And what will you see? Tons of razzle, and an almost equal amount of dazzle — or maybe the other way around — as there is certainly going to be a lot of razzle dazzle. There will be artists standing on things (at way too high a height), and then jumping up and down. Or riding something while way up there. Or letting go of something while moving up there and being caught (perhaps) by someone else. Artists tossing things at each other or climbing up on each other (wow, that high?).

And, everyone will be wearing different-colored costumes, all covered in glitter. So much glitter that your eyes will sparkle.

And, get this, they will be playing circus music. During intermission people called vendors will try to sell you some pink fluffy stuff. Don’t get it in your hair, it is supposed to go into your mouth. And then, magically, it disappears. All that will be left will be memories that you may keep forever. More info at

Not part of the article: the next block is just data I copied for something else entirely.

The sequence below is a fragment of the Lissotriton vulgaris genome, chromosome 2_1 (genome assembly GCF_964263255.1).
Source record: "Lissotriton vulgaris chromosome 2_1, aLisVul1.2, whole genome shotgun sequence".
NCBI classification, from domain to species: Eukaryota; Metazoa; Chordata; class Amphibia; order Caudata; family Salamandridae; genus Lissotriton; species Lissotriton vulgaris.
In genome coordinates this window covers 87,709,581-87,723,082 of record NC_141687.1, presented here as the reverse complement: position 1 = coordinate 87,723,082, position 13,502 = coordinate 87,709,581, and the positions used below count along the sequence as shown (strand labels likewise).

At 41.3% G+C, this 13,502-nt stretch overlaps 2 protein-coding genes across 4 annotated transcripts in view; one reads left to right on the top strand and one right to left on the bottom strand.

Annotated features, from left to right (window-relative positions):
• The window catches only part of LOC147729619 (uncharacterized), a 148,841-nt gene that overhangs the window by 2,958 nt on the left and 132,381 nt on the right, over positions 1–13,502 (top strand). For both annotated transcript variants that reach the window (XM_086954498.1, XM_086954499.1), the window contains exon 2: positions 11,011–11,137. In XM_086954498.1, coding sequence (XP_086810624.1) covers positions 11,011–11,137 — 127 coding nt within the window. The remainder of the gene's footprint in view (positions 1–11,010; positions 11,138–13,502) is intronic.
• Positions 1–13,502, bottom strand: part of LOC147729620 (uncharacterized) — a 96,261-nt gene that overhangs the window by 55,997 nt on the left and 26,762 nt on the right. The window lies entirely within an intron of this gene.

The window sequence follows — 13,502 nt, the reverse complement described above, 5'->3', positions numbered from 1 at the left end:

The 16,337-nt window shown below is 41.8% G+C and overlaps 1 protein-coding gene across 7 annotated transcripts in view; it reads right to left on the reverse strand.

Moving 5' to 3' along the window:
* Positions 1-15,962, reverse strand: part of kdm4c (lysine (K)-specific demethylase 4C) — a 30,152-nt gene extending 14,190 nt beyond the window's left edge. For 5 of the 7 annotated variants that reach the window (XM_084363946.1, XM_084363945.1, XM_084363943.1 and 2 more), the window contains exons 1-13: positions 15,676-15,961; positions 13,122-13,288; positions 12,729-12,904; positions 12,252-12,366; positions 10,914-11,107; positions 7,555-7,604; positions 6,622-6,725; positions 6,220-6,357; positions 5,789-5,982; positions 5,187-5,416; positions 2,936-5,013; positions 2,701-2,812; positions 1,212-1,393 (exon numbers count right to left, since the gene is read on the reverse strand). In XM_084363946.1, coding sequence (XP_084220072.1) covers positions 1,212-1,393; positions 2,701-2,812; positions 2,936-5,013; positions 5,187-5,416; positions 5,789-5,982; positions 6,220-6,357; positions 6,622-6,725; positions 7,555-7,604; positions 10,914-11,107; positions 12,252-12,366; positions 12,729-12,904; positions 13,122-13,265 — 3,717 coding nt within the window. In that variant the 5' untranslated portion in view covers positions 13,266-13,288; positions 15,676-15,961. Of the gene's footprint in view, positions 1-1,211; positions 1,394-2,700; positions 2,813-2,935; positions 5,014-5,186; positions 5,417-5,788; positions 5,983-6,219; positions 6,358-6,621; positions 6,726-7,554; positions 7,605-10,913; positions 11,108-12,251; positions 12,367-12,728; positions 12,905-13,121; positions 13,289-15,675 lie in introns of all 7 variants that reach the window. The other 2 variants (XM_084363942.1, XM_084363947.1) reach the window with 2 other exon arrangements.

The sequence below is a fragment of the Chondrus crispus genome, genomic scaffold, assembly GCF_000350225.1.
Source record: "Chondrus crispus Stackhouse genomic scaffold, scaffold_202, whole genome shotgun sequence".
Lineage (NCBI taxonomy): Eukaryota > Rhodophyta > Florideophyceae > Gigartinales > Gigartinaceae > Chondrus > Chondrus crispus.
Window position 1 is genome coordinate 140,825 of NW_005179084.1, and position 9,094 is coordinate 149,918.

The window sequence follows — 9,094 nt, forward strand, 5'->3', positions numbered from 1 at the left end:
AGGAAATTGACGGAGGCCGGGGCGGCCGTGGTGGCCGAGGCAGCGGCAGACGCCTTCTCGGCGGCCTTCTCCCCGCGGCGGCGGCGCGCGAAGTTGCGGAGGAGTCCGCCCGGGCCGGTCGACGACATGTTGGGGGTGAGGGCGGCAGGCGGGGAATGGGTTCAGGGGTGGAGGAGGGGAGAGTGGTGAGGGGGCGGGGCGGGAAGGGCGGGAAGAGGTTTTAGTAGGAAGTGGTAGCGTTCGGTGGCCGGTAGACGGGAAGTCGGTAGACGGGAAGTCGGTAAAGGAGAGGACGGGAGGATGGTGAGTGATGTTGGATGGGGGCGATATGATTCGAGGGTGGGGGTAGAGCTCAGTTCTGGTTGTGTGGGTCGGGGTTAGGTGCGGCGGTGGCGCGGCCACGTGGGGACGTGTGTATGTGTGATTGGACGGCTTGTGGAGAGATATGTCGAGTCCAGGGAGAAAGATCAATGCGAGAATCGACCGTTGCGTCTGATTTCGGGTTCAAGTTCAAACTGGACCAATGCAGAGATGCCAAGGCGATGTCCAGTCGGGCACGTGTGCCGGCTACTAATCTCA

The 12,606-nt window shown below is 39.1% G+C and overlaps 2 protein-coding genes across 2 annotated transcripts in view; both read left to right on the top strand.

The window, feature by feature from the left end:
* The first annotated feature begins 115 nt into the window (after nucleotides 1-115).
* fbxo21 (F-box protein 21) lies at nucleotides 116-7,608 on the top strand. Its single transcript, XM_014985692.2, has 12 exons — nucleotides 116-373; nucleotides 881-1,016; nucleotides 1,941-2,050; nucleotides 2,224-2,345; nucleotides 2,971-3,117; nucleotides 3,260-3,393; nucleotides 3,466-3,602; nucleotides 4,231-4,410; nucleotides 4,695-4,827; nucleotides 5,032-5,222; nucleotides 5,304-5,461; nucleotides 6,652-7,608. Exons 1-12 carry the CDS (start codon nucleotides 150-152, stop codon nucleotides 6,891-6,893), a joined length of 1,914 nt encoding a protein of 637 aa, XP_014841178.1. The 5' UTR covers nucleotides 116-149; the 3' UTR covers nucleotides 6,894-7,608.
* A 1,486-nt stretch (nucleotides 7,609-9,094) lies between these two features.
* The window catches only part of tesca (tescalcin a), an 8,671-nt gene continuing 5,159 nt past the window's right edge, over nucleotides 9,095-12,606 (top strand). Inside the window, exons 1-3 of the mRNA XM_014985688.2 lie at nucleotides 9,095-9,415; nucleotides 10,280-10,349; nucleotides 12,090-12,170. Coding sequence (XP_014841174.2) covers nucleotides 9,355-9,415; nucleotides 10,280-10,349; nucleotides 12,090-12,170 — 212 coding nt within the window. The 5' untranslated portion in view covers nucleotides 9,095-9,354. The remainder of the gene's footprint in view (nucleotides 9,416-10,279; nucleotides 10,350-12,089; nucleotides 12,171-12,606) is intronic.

Two for one

     Go to Sarasota’s Bayfront Park in February to attend the Embracing Our Differences exhibition and you may go again, at no cost, in March and/or April. Or, if you wish, attend every day from now until April 10 because admission is free. 

     For the last year (soon to be two), quite a few of us have been living internally, within our own minds. Some say that that is not exactly a good thing for us to do. And streaming another series that some algorithm has decided will give us just the same amount of pleasure as the last one we watched isn’t good for us either. 

     What is good is getting out and about. Outside of our homes and outside of ourselves — into our world.

Yes, that big, funny, strange, terrifying, friendly (if we let it be) world is ours. Ours, if we wish to claim it, alongside all of our many, many brothers and sisters. Hope, friendship, love, caring and sharing.

Yes, all of that, coupled with a walk in the fresh air, with friends, family, and wonderful thoughts. Just what we need right now. More info at

Rodger Skidmore
Author: Rodger Skidmore